Any linguist trying to organize all aspects of a language into a descriptive grammar is faced with the problem of expressing ambiguities, paraphrases, and implications into his or her system. Simply put, how does English, for example, handle the two sentences “beware of flying planes,” which can be interpreted as “be wary of the act of flying planes” and “be wary of planes that are flying overhead?” These sentences cannot be diagrammed to uncover their real meaning; they are disambiguated only, possibly, by context and intonation. If in print form, the latter option is dismissed.

Paraphrases, ambiguities, and implications are all issues of semantics arising from syntax. Some traditional linguists argued that they should not be placed in a descriptive grammar because they are merely plays on word order, but Noam Chomsky produced the counter argument that because native speakers can understand all three creations effortlessly, they are a required part of any grammar. How they are to be included is where the theory of universal syntax comes in.

Firstly, it must be pointed out that universal syntax depends on the veracity of the theory of human language being innate and not learned. If this is not true, then universal syntax cannot exist for reasons that shortly will become clear. Universal syntax is the base human mechanism for language, the most primitive system of communication that the brain uses. The theory states that all modern languages are run through transformations that commit the syntax of a spoken language into the syntax of the human brain. Since a lot of people on E2 seem to be skilled in computers, universal syntax transformations can be likened to (forgive me for this) Photoshop filters, wherein bits of an image are distorted, cut out, rearranged, and generally altered to achieve a new image. The same things happen to a sentence when transforming English to the universal syntax. For example, take the following two sentences, identical in meaning: “I gave him the book” and “I gave the book to him.” A possible transformation from English to universal syntax would arrange the elements of both sentences to a generic S-V-DO-IO (Subject – Verb – Direct Object – Indirect Object) order, turning the second sentence into “I gave him the book.”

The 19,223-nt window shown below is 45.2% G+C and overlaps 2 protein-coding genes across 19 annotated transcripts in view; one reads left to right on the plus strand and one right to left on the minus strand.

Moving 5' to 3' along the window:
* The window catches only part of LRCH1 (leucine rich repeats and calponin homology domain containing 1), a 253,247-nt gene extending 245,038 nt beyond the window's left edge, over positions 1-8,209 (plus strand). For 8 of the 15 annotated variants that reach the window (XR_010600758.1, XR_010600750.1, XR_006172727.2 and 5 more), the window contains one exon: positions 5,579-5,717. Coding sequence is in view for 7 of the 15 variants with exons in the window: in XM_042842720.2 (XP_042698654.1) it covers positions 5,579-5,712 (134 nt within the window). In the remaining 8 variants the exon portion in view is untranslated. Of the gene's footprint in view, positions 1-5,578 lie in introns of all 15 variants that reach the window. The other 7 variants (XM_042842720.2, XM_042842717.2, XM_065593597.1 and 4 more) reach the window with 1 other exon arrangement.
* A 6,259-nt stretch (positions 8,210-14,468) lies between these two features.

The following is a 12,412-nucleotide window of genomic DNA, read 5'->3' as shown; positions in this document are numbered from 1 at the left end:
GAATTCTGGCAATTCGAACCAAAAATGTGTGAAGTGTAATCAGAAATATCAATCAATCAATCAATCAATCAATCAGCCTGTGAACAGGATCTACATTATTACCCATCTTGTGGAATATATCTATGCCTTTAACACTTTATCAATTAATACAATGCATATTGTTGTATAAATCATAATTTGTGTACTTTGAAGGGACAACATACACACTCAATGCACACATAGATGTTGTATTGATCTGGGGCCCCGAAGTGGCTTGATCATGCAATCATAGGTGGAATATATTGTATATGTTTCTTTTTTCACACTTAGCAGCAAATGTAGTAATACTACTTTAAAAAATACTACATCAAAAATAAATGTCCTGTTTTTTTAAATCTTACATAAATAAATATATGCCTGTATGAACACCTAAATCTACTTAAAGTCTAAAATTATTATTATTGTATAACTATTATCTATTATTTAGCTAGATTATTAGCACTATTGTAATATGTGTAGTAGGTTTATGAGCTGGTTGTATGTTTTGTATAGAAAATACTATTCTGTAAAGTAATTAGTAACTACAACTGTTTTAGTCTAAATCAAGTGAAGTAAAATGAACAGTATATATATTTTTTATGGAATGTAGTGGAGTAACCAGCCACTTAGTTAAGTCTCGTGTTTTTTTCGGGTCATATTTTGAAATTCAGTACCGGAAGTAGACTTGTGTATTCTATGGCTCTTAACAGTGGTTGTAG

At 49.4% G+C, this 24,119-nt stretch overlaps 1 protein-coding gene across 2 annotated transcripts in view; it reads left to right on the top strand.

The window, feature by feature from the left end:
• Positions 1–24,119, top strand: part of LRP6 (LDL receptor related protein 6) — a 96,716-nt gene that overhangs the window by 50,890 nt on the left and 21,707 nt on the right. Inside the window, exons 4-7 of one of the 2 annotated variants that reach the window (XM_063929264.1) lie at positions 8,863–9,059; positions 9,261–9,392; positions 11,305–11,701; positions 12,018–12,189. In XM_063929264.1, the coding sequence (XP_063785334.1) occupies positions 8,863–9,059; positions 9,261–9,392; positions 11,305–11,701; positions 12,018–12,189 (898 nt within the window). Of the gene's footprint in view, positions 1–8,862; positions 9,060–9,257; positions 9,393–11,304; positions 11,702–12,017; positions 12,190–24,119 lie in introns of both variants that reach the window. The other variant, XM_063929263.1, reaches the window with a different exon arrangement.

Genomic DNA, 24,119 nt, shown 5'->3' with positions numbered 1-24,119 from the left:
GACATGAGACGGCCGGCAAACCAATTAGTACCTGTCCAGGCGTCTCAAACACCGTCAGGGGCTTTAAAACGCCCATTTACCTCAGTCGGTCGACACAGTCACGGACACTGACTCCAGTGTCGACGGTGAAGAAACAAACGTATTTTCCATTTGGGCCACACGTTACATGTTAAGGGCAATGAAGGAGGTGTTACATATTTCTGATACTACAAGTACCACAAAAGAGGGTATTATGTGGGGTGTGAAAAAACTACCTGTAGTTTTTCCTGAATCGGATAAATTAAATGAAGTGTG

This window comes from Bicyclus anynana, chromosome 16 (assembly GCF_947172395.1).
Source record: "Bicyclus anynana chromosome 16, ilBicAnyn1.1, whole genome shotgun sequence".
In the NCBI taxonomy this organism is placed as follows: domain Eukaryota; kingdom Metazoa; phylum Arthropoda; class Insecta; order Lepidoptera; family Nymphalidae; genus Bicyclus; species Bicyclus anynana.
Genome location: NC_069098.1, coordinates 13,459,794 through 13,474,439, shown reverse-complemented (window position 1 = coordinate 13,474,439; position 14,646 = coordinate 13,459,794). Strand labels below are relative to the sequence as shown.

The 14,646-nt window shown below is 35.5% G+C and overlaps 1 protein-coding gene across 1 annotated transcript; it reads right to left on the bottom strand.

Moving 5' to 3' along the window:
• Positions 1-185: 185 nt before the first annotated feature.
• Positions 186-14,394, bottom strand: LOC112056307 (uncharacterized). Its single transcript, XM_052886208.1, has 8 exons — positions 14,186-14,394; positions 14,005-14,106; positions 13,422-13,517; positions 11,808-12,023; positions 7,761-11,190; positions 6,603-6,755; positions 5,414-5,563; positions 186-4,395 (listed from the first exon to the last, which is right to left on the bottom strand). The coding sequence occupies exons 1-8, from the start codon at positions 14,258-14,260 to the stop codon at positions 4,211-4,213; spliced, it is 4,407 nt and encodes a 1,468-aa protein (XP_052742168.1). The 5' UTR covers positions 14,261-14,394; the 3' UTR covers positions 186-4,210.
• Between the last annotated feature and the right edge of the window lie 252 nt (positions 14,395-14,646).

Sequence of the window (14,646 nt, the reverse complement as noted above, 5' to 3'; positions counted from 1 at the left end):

Additionally, transformations run in the other direction, too, filtering thoughts in the universal syntax into spoken language. Depending on the desired meaning, the correct transformations would be activated to achieve the result. If one wanted to utter the question “have you stopped beating your wife,” which obviously implies that the person being asked the question at one point was beating his wife, the outward transformation would delete any words that implied otherwise.

Of course, all this is experimental theory. Some linguists go as far as to say that all human syntax is a collection of transformations from the universal syntax and back, while yet others simply do not believe it. There is strong evidence for universal syntax, however. Take, for example, the case of passive voice construction. Children, it is proven, do not use passive voice; at a certain age, after receiving enough exposure to it, they begin to use it. Is it possible that the universal syntax only has structures for active voice? Studies indicate as much, as children simply have trouble understanding it. Passive voice is obviously a learned construction. Active voice, it seems, is innate to humans in the same way that many believe creative language in general is innate.

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